The Managing Director of Enterprise Trustees, the pensions subsidiary of Enterprise Group, Joseph Ampofo, has emphasized the need for businesses to prioritize pensions scheme as a strategy to bounce back from challenges such as Covid-19.
He explained that strategic pension scheme do not only provide retirement income security for employees affected by a pandemic such as Covid-19, but also gives employees a leverage to retain key staff during such challenges.
Joseph Ampofo was addressing a one-day Advantage Webinar for journalists under the theme – Focus on Pension Industry – Building Your Tier 3 Fund.
The webinar was, among other things, to sensitize journalists on the Tier 3 pension fund and its advantages.
The Tier-3 pension scheme was introduced in 2008 as part of significant reforms to the nation’s retirement and pension set up, and it allows for tax reliefs of up to 16.5% of a contributor’s basic salary.
Joe Ampofo also argued that contributions made to the Tier 3 pension funds holds the key to financial freedom due to its tax relief and mortgage components.
He explained that Tier 3 pension funds provide additional opportunity for employees to build a retirement fund, which can be used as a booster for third-party loans and mortgages, while for employers, it can be used as a retention mechanism for loyal and productive employees.
“Once the employees know that the employer has a Tier 3 scheme that hold great benefits for employees in the future, they will stay in the business – otherwise, they are likely to move to organizations that offer better Tier 3 pension scheme,” he said.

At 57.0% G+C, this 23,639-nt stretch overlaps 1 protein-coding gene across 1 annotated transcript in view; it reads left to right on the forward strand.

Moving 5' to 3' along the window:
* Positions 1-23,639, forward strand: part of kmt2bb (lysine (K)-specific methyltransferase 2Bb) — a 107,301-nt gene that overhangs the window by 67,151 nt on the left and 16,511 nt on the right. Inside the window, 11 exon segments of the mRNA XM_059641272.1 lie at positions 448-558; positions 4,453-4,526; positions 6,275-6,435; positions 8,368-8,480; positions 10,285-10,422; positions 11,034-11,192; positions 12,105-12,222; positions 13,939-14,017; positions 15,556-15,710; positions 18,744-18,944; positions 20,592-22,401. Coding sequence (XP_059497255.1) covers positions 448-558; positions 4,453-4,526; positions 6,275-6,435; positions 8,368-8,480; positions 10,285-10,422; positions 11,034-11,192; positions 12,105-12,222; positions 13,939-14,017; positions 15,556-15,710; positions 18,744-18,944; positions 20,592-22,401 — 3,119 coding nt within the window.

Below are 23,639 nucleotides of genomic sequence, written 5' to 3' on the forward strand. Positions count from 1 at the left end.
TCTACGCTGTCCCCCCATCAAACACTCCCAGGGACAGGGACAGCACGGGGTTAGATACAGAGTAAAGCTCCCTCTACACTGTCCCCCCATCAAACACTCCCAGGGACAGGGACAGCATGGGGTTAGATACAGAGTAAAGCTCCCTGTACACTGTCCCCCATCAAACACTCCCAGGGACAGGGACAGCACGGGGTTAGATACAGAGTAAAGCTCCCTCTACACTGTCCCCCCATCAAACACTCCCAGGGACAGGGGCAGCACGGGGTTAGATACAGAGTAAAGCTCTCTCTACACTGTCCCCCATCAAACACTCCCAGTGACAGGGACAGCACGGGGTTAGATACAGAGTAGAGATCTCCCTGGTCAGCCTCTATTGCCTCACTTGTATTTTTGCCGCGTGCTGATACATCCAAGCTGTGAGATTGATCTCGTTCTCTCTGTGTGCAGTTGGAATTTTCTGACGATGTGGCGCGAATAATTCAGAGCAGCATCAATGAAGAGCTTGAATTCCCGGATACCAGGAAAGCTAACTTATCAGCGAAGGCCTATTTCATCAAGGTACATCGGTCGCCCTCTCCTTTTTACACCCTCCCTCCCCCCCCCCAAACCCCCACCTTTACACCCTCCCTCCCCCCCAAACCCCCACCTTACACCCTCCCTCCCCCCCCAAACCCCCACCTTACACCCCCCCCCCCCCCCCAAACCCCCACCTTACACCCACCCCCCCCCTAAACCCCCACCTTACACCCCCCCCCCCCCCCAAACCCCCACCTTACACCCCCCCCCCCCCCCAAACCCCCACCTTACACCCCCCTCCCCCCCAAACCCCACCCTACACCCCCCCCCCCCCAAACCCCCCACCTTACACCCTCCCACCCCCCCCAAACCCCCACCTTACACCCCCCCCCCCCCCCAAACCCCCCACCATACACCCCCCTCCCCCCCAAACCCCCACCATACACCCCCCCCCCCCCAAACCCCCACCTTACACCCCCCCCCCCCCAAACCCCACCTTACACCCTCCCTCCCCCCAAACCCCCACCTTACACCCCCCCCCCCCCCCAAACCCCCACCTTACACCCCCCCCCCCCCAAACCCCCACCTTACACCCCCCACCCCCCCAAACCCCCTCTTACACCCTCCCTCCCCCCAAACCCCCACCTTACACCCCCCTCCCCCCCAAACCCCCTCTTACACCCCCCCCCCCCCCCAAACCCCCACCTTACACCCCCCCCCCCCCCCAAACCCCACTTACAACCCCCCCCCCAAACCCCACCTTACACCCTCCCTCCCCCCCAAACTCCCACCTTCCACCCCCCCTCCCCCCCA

According to him, the scheme offers the best way to save towards home ownership as it allows contributions to be utilized as down-payment for a mortgage on the contributors primary home without paying any taxes.
“Tier-Three is the best way to boost one’s retirement fund. However, what we have seen is that most people are focused solely on Tiers One and Two; the mandatory space… but this is where the magic happens and more people must take advantage of this leg of our pension and perhaps build a post-retirement medical fund or any other targeted fund,” he said.
Touching on other potential uses of the Tier 3 contributions, Mr. Ampofo noted that in instances where employers also make contributions, such as with Provident Funds, they could leverage their contributions to ensure employee loyalty, particularly in periods of high employee attrition, such as in the current pandemic-ridden landscape.
The Enterprise Trustees MD therefore called for more concerted measures to boost sensitization and literacy efforts aimed at increasing voluntary pension contributions, especially in the informal sector by simplifying the concepts related to pension savings, without watering down its implications; positive or otherwise.
“There are so many benefits to attain, and perhaps, chief among them being an improvement in retirement income if only Ghanaians are willing to take full advantage of the provisions offered by the new pension law,” he said.
Mr. Ampofo further stated that the culture of discipline in saving, especially for retirement, must be imbibed by all facets of society, adding that the principle of saving outweighs the value of the periodic contributions.
Since the introduction of the voluntary Tier-Three scheme, backed by National Pensions Act, (Act 766) –which opened the door for private sector participation in pension management – private pension contributions have witnessed a meteoric rise.
The 2019 report by the industry regulator, National Pensions Regulatory Authority (NPRA), revealed that private pension contributors outpaced those on the Basic National Social Scheme (BNSS) managed by the Social Security and National Insurance Trust (SSNIT) standing at 1.7 million and 1.6million respectively.
However, the said report consequently revealed a yawning gap between the nation’s active labour force and its active pension contributors. Whilst the active labour force in currently stands north of 11 million persons, comprising over 3.2 million formal sector workers and some 7.9million informal sector workers, scarcely 30%, or 3.3 million of them are active pension contributors.